A wonderful week at the Summer Institute for Intercultural Communication

This blog post was contributed by fellow AFSer, Fran Baxter. Fran’s involvement with AFS started when she sent both her daughters on AFS exchanges and since than she has hosted many AFS students at her home in Australia. Over the years Fran has taken part in many AFS activities in various roles and currently she works part time for AFS Australia as the Learning Services Manager and manages the AFS Educational Impact Assessment Pilot as a consultant for AFS International.

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From July 13 to July 24 the 39th annual Summer Institute for Intercultural Communication (SIIC) took place at Reed College, in Portland, Oregon. I was fortunate to attend SIIC for the second time, my first time being in 2013.

SIIC is an extremely engaging, motivating, positive and inclusive learning environment. For two weeks, hundreds of people working in education, training, business and consulting, in both international and domestic intercultural contexts, come together to take workshops on different topics within the field of intercultural communication.

The most difficult part of attending SIIC is choosing which courses to take, as all courses are relevant to anyone within the intercultural learning field! The faculty are highly skilled, knowledgeable and approachable and they include renowned intercultural theorists such as Janet Bennett, Executive Director and co-founder of the Intercultural Communication Institute (ICI), Sivasailam “Thiagi” Thiagarajan, Mick Vande Berg, Darla Deardorff and Stella Ting Toomey, just to name a few.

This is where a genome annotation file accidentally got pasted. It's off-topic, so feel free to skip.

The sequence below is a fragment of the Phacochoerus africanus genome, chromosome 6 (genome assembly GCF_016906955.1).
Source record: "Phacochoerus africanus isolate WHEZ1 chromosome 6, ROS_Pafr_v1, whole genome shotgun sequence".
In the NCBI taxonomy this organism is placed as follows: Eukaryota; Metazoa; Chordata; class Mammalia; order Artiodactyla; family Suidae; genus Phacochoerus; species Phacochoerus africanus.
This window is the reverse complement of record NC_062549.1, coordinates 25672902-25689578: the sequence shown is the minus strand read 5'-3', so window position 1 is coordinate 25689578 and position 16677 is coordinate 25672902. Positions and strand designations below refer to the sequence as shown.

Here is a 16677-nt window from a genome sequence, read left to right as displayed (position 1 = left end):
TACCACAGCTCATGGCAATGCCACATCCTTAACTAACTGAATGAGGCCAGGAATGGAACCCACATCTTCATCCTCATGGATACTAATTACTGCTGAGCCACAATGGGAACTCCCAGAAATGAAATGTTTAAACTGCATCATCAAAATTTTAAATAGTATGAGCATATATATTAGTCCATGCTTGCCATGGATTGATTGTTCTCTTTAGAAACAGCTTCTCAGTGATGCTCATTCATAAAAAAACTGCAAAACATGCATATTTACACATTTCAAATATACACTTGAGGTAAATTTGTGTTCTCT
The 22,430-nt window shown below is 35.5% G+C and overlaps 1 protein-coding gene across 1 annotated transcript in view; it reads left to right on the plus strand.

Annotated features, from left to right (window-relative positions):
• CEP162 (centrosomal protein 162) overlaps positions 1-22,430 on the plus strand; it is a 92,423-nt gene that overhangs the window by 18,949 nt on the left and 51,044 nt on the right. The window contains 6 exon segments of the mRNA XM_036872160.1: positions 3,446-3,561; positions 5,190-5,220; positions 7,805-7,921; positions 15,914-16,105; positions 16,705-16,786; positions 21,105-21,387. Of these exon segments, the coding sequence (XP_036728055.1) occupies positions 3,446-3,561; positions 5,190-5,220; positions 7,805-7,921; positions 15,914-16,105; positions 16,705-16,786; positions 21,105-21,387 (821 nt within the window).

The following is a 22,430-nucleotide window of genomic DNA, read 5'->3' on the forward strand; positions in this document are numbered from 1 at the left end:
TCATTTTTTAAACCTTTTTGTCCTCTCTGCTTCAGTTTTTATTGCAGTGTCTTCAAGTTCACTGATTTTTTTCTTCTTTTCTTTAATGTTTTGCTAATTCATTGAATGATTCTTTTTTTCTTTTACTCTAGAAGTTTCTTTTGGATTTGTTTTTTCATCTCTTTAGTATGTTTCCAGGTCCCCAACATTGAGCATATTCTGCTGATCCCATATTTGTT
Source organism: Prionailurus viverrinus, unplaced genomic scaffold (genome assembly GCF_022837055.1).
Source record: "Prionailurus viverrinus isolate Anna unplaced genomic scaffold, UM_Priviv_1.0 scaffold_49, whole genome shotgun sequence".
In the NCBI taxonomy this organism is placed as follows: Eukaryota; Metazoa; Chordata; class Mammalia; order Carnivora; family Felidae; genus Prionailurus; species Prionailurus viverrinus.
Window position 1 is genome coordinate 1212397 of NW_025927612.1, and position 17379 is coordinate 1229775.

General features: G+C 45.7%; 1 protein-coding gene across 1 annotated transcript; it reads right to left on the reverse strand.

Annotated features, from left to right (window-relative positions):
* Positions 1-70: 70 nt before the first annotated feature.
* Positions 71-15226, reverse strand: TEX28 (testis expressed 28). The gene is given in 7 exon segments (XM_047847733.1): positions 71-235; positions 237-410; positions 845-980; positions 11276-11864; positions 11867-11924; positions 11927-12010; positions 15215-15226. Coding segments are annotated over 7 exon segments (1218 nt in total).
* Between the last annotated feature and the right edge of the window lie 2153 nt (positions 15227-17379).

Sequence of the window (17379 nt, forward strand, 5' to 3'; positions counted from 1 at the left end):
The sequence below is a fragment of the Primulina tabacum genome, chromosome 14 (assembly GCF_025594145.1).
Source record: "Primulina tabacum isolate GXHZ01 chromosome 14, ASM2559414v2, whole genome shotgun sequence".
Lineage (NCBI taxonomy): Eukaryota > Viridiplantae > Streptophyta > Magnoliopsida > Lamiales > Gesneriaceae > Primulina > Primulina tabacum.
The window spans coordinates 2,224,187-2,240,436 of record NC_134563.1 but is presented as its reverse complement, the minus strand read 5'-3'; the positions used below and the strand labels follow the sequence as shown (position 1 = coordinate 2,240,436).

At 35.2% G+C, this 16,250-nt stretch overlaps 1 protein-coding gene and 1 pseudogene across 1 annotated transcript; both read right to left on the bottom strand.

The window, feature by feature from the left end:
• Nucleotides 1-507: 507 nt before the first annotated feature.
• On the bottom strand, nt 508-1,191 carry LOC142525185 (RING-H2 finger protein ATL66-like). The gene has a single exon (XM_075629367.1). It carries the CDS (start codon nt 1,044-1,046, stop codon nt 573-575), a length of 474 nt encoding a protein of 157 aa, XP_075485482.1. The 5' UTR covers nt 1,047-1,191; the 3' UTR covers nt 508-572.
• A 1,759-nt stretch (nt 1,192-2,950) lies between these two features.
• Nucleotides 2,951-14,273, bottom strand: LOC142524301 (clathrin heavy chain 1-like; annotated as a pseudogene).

In total over 550 participants attended SIIC this summer, representing a diverse national and professional group of learners who are eager to learn and share their expertise. AFS was represented at SIIC this year, with 21 AFS volunteers and staff attending from Argentina, Australia, Brazil, Chile, Colombia, Egypt, Germany, Honduras, India and USA over the course of the two weeks. Of these 21 AFSers, 15 are AFS-SIIC scholars which means that they received scholarships from AFS Intercultural Programs to attend SIIC. They are now back in their home countries completing their scholarship requirements which integrate their SIIC experience with their roles at AFS. I’m personally very excited to apply what I learned at SIIC to the AFS Educational Impact Assessment Pilot and local projects at AFS Australia.

I would recommend SIIC to anyone who wants to expand his or her intercultural competence, and to individuals who recognise that the learning journey continues for life. Come to network with like-minded individuals who recognise the value of shared knowledge. Come to interact with the teachers and students who were happy to share their experience and are open to new learning. Come for the many “a-ha!” moments, and to transfer what you learn to your context within AFS or beyond.

AFS Scholars at SIIC 2015

Each year I attend SIIC, I am left with one thing: the desire to learn more.

See you next July for the 40th year of SIIC!


AFS at the Pestalozzi Programme Summer School 2015

Eva Vitkova of AFS Presenting at Pestalozzi Summer School 2015

When the northern hemisphere school year ends and pupils and students take off for their summer holidays, some teachers don’t take a break yet. Instead, they spend 8 days with 80 other educators in the middle of the Black Forest in Southwestern Germany. Why? To learn, share and recharge their batteries.